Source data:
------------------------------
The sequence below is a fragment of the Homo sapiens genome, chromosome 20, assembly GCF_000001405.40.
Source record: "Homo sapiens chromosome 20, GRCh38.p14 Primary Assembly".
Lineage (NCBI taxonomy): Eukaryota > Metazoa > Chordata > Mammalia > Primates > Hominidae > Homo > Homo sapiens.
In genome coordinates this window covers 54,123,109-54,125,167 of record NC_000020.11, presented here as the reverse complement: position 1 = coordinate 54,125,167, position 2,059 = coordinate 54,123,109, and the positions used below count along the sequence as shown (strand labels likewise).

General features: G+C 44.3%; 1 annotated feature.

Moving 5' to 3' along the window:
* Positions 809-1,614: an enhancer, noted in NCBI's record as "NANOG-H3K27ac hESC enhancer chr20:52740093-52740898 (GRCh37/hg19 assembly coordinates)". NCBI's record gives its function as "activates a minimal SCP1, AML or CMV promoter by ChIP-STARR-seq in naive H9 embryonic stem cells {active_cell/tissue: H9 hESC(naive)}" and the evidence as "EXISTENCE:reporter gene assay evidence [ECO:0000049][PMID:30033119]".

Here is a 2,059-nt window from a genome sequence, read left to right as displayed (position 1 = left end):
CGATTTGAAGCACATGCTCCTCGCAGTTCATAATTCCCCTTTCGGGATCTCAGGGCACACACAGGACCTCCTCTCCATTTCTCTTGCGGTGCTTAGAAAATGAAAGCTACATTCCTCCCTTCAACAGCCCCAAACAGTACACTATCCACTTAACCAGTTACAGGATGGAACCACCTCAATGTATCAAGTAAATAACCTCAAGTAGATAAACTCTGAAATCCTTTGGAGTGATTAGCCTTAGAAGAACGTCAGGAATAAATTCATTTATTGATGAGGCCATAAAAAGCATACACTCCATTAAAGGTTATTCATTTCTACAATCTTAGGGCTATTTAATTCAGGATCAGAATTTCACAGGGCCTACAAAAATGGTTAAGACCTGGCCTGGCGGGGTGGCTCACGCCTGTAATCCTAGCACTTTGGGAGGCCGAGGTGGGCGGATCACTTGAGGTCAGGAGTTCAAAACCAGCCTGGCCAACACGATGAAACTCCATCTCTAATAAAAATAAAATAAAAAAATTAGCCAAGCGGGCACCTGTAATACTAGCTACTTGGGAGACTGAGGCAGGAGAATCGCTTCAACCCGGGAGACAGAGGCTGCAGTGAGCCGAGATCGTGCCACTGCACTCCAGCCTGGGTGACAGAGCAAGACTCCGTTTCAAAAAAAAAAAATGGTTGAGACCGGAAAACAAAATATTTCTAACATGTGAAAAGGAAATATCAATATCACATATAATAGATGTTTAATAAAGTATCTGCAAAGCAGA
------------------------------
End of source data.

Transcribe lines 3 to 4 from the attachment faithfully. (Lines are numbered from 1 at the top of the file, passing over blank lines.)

Lineage (NCBI taxonomy): Eukaryota > Metazoa > Chordata > Mammalia > Primates > Hominidae > Homo > Homo sapiens.
In genome coordinates this window covers 54,123,109-54,125,167 of record NC_000020.11, presented here as the reverse complement: position 1 = coordinate 54,125,167, position 2,059 = coordinate 54,123,109, and the positions used below count along the sequence as shown (strand labels likewise).